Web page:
Fourteenth century women wanted to be beautiful as well as fashionable. Few cosmetics were available and women were shunned upon using them because it was considered vain and sinful. Fourteen century hair and beauty was regarded as a gift from God. Women conformed to this idealised standard of beauty, by stripping away their individuality rather than add to it.
Eyebrows were tweezed next to nothing for a look of delicateness and vulnerability.
The desire for a high forehead prompted ruthless plucking to bring the hairline up as far as the top of the head and the sides of the face were plucked clean to create an elongated oval look.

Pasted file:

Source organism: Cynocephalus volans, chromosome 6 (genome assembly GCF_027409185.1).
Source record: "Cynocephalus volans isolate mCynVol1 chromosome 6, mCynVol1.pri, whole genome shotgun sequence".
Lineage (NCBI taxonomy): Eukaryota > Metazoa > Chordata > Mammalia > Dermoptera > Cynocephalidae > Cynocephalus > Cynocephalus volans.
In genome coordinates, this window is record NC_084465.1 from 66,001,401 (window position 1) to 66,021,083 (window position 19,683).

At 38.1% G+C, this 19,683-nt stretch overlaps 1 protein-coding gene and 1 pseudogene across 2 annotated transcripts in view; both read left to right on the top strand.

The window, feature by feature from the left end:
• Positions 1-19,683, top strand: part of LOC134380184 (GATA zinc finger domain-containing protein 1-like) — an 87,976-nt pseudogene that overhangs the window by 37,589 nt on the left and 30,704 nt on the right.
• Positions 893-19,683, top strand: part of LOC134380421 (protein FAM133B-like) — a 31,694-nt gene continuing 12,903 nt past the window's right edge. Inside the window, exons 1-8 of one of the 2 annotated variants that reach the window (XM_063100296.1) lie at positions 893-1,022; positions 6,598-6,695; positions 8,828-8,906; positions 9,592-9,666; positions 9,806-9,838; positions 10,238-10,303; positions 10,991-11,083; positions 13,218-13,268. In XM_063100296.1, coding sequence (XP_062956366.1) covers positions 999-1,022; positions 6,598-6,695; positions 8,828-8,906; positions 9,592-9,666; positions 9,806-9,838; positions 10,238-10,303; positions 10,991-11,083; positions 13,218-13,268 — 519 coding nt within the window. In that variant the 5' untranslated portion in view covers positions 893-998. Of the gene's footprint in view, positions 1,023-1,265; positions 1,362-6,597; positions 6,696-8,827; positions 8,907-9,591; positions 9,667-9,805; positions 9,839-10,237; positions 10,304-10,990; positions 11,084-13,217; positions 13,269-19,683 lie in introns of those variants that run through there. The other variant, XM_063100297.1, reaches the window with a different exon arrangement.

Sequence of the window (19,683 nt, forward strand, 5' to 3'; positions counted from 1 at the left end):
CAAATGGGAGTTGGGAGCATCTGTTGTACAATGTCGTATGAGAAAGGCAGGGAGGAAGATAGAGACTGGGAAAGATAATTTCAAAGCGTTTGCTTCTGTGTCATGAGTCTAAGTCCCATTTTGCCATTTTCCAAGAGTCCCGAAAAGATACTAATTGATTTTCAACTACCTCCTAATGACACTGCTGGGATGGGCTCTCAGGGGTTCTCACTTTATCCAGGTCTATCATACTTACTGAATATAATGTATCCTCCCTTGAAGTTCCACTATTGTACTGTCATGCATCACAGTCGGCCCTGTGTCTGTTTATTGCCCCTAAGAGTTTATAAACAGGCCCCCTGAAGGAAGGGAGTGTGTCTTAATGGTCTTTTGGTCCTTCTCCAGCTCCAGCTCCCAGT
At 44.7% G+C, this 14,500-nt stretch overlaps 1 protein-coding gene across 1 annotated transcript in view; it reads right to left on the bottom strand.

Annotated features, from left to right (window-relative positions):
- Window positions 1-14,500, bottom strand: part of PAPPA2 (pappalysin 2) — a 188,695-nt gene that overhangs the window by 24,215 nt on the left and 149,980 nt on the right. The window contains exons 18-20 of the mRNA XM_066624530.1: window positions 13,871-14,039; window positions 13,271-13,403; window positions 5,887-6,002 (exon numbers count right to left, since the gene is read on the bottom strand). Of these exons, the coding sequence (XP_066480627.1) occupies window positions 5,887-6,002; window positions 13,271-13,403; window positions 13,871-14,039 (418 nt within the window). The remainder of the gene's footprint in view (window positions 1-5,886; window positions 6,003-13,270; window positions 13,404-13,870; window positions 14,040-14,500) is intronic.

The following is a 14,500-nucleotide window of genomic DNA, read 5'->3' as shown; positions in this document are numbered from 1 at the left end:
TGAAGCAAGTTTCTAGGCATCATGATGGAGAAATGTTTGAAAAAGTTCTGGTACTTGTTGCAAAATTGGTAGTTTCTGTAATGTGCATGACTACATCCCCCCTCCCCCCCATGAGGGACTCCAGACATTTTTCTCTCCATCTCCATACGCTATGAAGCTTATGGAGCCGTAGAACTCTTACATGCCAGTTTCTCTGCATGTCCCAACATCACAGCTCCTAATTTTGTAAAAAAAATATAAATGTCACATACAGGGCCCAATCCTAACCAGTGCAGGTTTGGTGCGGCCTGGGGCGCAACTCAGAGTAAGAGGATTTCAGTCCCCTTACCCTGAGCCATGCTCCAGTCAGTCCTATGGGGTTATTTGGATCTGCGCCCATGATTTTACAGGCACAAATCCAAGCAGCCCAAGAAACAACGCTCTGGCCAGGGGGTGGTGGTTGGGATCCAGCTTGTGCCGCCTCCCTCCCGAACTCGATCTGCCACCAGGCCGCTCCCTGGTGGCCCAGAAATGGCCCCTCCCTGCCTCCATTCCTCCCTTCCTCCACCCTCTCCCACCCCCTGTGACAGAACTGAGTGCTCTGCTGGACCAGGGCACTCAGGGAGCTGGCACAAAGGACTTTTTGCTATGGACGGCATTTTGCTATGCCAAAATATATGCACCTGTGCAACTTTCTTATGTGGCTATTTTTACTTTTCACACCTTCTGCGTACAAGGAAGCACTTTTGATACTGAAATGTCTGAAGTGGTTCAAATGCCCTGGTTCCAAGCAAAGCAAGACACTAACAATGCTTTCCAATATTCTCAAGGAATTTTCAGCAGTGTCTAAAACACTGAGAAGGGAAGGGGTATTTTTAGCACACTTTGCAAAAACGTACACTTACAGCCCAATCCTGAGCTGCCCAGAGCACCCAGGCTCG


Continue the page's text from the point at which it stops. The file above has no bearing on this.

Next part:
Judy DeLuca’s Latest Novel
Towel Dry and a Good Cry is about a young girl, new to the hairdressing business, that learns all too quick that there is more to standing behind the chair than just cutting hair. A story full of laughs and tears lies and fears with characters you’ll love, hate or will leave your jaw hanging open!
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